The latest participants in the unique Breakaway program were acknowledged at a special presentation ceremony on Tuesday this week. The program, designed for Aboriginal High School students, is run by a committee with members from Cowra High School, Cowra TAFE, PCYC & Greater Western Area Health. The current program was funded by TAFE Western through Cowra TAFE College
Thirteen girls from Year 9 have been involved in Breakaway during Terms 1 & 2 this year. Each student received a presentation portfolio from Mr Ian Pattingale, Deputy Principal from Cowra High and Ms Sue Wood, Coordinator, TAFE Outreach Programs.
The presentation ceremony held at the Cowra TAFE College was attended by a large crowd of family members and friends including parents, grandmothers, aunts, cousins and sisters. In addition to receiving a folder containing the Breakaway Certificate and list of skills & courses successfully completed, each girl received a photograph & the special Breakaway T-shirt designed by art teacher, Ms Terry Fahy.
Artwork completed by the students under the guidance of indigenous artist Nyree Reynolds was on display at the event. In addition to TAFE & school staff, many other people were involved in presenting particular sessions of the course and they were also in attendance at the ceremony. Student Tarcia Kennedy gave a vote of thanks on behalf of the girls involved. A delicious morning tea followed the presentations.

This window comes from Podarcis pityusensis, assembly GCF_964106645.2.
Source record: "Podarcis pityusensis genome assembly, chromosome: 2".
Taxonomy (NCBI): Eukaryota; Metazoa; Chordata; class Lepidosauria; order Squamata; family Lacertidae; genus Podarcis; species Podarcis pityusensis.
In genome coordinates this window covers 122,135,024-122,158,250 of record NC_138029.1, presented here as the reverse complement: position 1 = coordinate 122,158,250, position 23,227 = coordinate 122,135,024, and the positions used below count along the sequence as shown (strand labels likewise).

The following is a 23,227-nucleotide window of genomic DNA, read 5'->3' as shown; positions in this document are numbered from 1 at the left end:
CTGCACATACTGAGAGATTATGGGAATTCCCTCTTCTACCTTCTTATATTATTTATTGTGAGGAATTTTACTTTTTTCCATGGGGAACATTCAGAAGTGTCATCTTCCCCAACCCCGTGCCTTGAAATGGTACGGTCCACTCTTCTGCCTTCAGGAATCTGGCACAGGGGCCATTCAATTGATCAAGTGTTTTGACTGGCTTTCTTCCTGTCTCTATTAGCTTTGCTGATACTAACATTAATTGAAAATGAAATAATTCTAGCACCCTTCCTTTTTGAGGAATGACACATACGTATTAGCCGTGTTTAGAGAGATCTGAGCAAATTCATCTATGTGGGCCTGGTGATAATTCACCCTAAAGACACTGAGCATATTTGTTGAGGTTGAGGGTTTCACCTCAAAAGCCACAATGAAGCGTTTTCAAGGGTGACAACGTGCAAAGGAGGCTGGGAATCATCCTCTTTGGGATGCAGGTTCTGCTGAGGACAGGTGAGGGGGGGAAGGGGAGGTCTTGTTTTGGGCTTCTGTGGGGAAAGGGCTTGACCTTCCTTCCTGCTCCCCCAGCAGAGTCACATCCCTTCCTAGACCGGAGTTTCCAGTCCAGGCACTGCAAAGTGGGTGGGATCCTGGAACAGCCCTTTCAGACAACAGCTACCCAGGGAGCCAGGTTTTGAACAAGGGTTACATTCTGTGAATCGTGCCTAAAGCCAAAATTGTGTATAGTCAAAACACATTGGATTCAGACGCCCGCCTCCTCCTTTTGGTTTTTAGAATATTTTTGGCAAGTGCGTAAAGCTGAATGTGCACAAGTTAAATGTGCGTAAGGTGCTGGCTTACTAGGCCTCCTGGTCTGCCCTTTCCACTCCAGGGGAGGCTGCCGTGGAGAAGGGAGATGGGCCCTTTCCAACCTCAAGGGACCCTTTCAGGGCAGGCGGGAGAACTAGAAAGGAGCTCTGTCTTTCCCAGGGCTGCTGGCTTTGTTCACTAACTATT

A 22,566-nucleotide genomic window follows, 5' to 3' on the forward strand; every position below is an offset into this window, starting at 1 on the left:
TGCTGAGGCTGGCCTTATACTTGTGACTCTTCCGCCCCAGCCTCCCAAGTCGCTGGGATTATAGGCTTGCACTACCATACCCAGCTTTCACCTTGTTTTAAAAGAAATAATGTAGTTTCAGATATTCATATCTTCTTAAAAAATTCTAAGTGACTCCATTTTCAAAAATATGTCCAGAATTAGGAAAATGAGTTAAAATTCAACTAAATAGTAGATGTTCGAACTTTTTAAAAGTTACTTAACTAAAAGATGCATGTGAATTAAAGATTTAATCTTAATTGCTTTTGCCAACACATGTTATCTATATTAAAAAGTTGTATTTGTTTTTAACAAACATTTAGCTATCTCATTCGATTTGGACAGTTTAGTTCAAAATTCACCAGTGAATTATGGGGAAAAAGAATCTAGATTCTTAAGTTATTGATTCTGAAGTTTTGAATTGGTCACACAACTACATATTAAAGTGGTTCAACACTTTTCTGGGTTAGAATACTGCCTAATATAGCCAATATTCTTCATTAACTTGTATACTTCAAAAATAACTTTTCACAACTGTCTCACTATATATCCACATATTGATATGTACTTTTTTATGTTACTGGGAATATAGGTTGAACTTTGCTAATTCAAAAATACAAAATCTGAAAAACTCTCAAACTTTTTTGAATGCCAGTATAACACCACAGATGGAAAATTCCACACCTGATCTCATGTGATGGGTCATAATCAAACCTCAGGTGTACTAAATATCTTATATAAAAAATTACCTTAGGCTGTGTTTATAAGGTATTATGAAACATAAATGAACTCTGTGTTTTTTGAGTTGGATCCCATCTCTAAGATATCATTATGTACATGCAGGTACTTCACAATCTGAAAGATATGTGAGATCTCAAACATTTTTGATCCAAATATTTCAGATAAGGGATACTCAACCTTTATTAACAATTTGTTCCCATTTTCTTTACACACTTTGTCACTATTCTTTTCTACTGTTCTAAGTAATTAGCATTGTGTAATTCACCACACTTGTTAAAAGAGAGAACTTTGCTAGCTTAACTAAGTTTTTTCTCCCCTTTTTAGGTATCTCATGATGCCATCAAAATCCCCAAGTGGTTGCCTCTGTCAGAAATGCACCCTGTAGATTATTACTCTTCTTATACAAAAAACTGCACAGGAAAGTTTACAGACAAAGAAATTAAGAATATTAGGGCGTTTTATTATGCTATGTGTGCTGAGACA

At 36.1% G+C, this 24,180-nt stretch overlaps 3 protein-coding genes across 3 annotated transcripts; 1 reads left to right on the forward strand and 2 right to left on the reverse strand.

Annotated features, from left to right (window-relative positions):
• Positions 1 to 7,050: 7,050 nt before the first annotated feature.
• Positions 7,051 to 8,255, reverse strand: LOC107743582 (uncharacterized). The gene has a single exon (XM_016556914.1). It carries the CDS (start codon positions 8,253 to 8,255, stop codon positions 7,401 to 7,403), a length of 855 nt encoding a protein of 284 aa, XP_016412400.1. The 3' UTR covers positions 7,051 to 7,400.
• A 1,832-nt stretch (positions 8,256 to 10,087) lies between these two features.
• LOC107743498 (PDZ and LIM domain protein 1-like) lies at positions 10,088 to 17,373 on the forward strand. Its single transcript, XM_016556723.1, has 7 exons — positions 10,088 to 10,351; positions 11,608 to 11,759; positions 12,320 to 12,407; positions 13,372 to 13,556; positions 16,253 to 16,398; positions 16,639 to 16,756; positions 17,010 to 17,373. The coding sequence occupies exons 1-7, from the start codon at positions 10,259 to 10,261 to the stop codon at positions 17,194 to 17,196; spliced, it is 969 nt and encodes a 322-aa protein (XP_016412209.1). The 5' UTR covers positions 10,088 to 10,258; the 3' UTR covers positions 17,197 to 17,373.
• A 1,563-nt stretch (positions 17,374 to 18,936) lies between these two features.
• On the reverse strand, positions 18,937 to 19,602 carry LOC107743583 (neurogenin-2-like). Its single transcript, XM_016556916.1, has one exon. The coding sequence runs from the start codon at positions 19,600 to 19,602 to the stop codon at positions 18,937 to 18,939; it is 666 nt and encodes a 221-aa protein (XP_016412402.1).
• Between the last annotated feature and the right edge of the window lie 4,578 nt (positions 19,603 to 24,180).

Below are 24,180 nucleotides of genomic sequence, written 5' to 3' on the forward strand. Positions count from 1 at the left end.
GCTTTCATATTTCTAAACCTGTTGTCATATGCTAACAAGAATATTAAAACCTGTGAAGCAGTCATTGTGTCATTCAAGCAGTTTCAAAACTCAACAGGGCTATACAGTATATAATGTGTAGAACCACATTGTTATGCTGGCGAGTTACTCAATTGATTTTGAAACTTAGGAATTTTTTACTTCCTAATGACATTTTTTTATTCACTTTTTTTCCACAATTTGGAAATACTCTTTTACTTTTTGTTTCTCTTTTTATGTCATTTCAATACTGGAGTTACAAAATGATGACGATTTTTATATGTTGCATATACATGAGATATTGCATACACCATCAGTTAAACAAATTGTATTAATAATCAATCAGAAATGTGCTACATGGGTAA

Nyree Reynolds also released the news that she has entered a painting in the 17th Annual Mil-Pra AECG Aboriginal Exhibition and Art Award currently being held at the Casula Powerhouse. The painting features two of the Wagambirra dancers who also were involved in the Breakaway program, Samantha Banks and Ebony Williams. Ms Reynolds completed her painting after working with the Breakaway group during May.
Ms Cheryl McAllister, Cowra High School, congratulated the students on their friendliness, co-operation, interest, active participation and excellent behaviour throughout the program commenting that they were a credit to their school and their families.